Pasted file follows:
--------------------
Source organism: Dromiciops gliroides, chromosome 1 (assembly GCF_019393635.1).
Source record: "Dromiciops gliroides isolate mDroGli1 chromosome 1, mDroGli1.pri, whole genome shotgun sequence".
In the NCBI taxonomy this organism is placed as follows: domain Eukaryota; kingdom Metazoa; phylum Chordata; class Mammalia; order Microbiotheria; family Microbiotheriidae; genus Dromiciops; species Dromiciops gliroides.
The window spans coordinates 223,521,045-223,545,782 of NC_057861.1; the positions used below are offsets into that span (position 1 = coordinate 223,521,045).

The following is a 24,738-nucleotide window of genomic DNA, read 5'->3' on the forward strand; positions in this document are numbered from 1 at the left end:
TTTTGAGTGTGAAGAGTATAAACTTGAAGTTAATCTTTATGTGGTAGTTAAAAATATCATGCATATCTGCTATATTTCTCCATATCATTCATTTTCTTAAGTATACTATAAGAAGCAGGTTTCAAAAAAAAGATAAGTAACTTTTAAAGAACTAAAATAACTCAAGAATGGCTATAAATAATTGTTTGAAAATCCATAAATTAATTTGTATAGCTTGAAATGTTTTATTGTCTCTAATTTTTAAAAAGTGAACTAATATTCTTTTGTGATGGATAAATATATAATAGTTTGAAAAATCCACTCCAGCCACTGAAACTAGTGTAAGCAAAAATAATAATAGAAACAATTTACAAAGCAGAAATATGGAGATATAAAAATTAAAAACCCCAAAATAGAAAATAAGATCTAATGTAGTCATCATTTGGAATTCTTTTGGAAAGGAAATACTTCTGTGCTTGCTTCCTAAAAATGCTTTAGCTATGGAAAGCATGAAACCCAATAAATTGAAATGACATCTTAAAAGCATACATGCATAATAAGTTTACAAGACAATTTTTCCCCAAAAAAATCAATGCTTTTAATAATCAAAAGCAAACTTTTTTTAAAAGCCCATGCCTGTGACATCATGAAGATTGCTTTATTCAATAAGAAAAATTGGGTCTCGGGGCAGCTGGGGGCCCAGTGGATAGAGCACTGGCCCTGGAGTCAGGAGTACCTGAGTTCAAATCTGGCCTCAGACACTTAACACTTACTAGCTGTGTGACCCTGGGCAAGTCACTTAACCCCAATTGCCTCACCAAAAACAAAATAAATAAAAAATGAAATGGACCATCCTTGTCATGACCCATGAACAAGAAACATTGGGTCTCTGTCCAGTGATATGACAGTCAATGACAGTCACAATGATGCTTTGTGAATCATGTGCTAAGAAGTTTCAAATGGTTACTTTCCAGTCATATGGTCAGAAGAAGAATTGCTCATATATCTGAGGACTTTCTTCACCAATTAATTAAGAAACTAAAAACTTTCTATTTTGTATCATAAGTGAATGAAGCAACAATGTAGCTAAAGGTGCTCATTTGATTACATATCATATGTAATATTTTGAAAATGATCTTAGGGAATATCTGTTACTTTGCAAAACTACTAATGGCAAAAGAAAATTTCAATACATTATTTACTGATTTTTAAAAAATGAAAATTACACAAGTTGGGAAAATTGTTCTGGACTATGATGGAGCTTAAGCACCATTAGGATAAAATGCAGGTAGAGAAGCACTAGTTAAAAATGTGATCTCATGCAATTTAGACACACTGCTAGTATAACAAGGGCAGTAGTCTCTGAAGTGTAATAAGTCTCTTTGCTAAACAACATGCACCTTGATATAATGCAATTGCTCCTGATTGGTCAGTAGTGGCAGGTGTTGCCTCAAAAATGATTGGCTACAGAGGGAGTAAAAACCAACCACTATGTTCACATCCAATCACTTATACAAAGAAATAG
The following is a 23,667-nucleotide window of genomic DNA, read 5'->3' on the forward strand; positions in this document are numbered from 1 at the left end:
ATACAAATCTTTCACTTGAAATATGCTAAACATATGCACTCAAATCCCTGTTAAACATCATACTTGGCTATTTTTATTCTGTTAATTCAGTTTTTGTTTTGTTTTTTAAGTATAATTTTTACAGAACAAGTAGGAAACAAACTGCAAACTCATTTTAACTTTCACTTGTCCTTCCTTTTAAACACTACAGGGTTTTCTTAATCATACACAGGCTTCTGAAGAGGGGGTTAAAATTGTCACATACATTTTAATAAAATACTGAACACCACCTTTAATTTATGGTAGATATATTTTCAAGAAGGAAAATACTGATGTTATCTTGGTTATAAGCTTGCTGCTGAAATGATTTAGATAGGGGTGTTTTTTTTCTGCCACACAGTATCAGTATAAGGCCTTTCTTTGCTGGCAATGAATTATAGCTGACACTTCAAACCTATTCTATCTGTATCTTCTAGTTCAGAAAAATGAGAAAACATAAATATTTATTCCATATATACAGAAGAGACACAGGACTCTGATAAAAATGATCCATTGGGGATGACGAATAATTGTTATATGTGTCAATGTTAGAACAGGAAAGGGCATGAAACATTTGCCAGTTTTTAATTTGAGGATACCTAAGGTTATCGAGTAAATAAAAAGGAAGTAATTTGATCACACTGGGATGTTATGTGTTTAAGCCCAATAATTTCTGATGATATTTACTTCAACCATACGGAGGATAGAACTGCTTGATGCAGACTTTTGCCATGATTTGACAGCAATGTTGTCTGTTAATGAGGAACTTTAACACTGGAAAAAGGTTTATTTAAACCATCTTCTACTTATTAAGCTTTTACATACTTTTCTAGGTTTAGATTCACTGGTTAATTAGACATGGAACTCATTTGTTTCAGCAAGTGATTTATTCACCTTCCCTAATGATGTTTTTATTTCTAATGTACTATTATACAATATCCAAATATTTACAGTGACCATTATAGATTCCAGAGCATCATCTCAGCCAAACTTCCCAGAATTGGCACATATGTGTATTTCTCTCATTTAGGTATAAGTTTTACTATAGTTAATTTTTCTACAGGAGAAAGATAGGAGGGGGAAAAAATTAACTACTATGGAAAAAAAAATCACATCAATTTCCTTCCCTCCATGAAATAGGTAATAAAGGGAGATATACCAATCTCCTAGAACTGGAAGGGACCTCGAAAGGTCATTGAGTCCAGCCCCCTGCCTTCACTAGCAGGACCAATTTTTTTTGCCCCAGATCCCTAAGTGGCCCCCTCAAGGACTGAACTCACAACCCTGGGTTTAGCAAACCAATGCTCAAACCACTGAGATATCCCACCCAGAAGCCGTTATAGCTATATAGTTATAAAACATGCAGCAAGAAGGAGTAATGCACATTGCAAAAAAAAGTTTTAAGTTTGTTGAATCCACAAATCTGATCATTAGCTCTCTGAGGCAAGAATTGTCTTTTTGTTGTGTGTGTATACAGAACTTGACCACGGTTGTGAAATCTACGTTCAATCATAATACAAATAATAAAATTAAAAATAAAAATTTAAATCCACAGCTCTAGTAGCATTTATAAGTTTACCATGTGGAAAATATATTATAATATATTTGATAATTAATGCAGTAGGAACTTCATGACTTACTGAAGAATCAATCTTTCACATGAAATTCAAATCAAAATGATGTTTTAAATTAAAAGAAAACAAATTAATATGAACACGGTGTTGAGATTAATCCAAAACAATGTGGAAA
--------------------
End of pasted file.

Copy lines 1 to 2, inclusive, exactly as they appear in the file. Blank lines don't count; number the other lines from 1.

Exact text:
Source organism: Dromiciops gliroides, chromosome 1 (assembly GCF_019393635.1).
Source record: "Dromiciops gliroides isolate mDroGli1 chromosome 1, mDroGli1.pri, whole genome shotgun sequence".